Postal union reveals new strikes as ACAS talks flounder

Royal-Mail-postbox2This week’s talks between Royal Mail and the CWU appear to have done little to settle the postal dispute – despite calls from the direct mail industry – with the union rejecting a new deal and instead announcing it will stage further strikes on the busiest online shopping days in the run-up to Christmas.

On Monday, the CWU cancelled action planned for this week and next after agreeing to meet with management at conciliation service ACAS to try to find common ground.

Royal Mail said it had proposed a new pay-for-change offer to the CWU worth 9% over two years, despite making a loss of £219mln in the first half of the year. However, the CWU claimed members had been offered 7% over two years.

Describing the offer as “derisory” and a “dramatic real-terms pay cut” with inflation at 10%, the CWU announced its members will now walk out on November 24 and Black Friday (November 25), as well as two days after Cyber Monday, on November 30 and December 1.

The CWU said its postal executive will meet on November 3 to discuss new actions in the run up to Christmas.

The union claimed Royal Mail’s proposed deal includes “introducing Uber-style owner-drivers, mail centre closures and changes to Sunday working”.

General secretary Dave Ward added: “Posties are in the fight of their lives against the Uberisation of Royal Mail and the destruction of their conditions. But 115,000 of our members will not just accept this war on their livelihoods and their industry.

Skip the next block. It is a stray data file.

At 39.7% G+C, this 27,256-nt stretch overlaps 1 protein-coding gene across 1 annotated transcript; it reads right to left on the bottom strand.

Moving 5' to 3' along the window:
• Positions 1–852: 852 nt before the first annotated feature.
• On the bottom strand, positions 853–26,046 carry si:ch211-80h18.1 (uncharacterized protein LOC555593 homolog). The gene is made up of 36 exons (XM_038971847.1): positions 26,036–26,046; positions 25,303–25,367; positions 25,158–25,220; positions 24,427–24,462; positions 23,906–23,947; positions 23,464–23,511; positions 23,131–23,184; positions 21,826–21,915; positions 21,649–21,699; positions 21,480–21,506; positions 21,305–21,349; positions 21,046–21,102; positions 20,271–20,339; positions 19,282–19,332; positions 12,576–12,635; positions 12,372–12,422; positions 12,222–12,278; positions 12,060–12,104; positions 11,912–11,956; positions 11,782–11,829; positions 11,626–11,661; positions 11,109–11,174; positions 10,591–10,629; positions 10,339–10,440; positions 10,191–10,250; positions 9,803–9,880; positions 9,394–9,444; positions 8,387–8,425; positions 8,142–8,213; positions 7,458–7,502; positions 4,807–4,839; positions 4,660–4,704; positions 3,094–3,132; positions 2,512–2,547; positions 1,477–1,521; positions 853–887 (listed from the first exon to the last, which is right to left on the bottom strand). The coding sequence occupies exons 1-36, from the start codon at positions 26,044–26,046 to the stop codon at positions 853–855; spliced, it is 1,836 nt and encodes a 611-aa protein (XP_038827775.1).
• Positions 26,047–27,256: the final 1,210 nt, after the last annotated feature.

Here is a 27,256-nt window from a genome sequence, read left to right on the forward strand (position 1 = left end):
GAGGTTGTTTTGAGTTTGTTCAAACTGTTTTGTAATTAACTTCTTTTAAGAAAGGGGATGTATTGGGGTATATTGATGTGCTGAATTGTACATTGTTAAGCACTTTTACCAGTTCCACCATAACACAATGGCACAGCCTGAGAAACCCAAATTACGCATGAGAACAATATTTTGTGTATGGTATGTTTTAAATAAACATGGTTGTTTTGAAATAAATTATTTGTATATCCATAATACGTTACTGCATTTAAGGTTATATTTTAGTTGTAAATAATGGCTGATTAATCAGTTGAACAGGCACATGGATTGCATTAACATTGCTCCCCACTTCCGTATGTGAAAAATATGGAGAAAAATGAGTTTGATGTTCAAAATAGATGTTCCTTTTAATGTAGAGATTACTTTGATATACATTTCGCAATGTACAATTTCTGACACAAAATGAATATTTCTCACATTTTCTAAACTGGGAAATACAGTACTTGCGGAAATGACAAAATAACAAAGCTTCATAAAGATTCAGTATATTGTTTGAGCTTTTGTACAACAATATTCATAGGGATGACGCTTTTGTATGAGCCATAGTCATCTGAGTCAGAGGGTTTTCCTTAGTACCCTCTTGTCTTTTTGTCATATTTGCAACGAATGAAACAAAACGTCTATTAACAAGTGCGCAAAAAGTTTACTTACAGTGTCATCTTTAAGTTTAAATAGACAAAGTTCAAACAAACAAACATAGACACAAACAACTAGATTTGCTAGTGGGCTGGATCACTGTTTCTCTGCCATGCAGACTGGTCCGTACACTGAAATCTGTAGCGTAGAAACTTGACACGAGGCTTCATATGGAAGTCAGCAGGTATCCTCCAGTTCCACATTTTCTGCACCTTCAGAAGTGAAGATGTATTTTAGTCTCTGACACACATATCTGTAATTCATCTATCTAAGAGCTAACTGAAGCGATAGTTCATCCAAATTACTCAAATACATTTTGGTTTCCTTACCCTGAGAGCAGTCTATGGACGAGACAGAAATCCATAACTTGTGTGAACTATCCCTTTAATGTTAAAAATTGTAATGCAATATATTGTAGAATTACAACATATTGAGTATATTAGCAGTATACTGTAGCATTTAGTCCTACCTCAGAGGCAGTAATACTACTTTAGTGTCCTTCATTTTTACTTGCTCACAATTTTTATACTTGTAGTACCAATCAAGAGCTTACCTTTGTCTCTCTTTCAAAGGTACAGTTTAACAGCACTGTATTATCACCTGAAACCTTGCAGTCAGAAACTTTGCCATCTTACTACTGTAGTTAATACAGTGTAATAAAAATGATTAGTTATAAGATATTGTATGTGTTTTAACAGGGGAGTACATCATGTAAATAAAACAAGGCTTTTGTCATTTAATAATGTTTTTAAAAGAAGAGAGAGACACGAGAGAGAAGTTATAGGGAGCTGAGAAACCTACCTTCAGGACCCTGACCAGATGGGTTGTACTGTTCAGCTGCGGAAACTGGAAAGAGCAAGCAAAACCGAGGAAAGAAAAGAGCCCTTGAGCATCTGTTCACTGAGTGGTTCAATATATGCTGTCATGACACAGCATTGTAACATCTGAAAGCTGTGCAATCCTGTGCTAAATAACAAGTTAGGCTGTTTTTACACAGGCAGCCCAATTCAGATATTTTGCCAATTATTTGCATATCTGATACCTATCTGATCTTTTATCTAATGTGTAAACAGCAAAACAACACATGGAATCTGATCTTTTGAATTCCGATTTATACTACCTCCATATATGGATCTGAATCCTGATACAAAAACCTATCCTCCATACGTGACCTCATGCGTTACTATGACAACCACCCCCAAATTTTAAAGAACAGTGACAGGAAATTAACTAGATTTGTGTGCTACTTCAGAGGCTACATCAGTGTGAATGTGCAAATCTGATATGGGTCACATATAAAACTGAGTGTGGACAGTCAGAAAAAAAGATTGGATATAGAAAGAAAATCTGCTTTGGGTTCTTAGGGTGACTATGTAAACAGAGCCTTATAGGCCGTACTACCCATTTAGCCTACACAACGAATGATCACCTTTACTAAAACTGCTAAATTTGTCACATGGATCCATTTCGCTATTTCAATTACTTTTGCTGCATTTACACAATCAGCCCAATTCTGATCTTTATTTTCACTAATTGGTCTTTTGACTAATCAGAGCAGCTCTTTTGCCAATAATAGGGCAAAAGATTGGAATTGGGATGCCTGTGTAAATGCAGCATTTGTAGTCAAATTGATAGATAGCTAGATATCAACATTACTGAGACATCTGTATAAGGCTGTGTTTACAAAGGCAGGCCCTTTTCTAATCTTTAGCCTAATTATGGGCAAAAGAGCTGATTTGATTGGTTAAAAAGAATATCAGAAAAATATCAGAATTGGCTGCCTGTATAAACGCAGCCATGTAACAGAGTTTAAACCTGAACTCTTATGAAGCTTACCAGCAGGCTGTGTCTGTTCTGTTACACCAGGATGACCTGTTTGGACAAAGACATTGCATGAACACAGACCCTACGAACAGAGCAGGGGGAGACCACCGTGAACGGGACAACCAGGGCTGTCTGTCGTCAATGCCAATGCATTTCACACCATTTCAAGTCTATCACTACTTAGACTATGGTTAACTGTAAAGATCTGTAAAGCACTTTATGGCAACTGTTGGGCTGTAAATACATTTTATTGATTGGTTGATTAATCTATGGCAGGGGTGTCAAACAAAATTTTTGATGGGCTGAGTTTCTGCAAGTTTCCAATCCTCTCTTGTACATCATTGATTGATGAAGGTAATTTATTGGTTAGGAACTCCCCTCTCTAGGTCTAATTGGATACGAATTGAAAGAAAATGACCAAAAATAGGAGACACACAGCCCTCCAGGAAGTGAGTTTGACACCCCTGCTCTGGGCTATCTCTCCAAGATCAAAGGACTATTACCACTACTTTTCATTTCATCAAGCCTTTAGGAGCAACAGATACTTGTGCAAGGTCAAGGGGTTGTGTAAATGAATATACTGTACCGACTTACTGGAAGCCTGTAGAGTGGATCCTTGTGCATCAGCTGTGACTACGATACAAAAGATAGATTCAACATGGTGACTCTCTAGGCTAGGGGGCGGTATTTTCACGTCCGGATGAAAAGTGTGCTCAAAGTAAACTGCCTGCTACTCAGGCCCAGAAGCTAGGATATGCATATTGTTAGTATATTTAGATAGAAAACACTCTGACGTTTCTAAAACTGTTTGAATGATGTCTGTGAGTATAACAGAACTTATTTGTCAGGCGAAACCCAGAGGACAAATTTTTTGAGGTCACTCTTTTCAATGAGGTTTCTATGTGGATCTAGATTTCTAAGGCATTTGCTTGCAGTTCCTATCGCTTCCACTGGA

Royal Mail urged workers not to strike at the “busiest time of the year” and added: “The CWU is playing a dangerous game with its members’ jobs and the future of Royal Mail. We apologise to our customers for the inconvenience the CWU’s continued strike action will cause. We are doing all we can to minimise delays and keep people, businesses and the country connected.”

Earlier this week, the direct mail industry urged both sides to find a settlement before it is too late for many firms.

One insider told Decision Marketing: “This dispute has gone on far too long and ultimately there will be no winners; only losers. The direct mail industry has suffered enough, and this industrial action, following so soon after Covid, could be the nail in the coffin for many firms. For the sake of the sector, we need a settlement and we need it now – before it kills us.”

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